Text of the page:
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problem solving software
Danger! The computer is malfunctioning. The screen appears to shatter. A test pattern appears, and the signal becomes scrambled. The computer's voice alerts the user to the cause of the distress. It's data munching bugs. Normally, they live in the recycle bin, digesting old data. Now the recycle bin has tipped over. Three-hundred bugs have escaped and are living below the circuit boards of the computer, interfering with computer functions. They must be stopped at once.
It's up to the user to move the bugs from their current locations back to the recycle bin. They are currently located in a series of 30 grids, along 3 paths, with ten grids on each path. The grids are maze-like puzzles. Each grid works in a slightly different way. Similarly, each bug is unique, with an individual combination of three characteristics (head shape, color and marking). As the bugs are set forth onto the grid, they encounter objects that can cause them to stop (a magnet), change directions, or unleash other bugs currently caught in magnets. It's the user's job to analyze how each grid works, through trial and error, deduction, and logic, and then move all the bugs through the grid to the recycle bin that awaits on the other side, a task that's much easier said than done!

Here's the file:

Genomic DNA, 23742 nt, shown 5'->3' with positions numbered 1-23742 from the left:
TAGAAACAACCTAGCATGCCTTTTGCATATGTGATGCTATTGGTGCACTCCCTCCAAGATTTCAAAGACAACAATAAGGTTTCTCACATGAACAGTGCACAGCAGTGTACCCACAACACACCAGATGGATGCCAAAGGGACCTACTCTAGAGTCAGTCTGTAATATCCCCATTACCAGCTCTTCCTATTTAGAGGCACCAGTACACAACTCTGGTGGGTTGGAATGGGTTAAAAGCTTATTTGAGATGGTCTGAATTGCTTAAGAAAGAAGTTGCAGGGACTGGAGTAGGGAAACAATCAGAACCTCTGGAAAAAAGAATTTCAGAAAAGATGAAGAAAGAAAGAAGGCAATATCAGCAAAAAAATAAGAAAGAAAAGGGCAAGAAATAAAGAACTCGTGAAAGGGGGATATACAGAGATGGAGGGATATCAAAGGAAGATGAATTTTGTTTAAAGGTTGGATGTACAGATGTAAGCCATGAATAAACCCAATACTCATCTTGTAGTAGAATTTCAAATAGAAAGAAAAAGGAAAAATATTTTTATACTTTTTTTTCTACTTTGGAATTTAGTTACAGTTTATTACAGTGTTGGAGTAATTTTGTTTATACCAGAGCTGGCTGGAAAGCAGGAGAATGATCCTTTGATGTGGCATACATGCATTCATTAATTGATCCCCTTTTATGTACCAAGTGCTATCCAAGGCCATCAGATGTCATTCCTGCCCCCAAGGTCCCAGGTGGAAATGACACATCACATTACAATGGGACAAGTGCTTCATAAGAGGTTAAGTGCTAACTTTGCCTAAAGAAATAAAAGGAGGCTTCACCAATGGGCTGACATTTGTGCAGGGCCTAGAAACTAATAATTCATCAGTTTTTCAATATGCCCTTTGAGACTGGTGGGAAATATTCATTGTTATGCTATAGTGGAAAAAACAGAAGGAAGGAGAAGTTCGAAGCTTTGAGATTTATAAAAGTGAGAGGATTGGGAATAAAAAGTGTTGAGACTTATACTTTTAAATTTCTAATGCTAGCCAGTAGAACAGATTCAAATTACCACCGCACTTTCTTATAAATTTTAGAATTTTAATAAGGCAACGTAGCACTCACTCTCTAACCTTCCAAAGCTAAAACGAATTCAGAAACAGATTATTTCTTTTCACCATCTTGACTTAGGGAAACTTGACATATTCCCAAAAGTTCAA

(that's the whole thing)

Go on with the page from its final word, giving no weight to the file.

Our testers were frustrated with the actual movement of the bugs (and other objects) onto the grid squares. Users must hold the bug over the grid such that the square that they want to move the bug onto becomes lit. This does not necessarily mean holding the bug over that exact square, most often the bug is held over the next square over. Needless to say, this caused much initial confusion and persisted as an annoyance.
PC: Windows 95 or higher, 350 MHz or faster cpu, 64 MB RAM, SVGA 800x600 resolution, 16-bit video display, 4 MB Video card with Direct3D compatible 3D accelerator 12x or faster CD-ROM, Sound card and speakers.return to top of page
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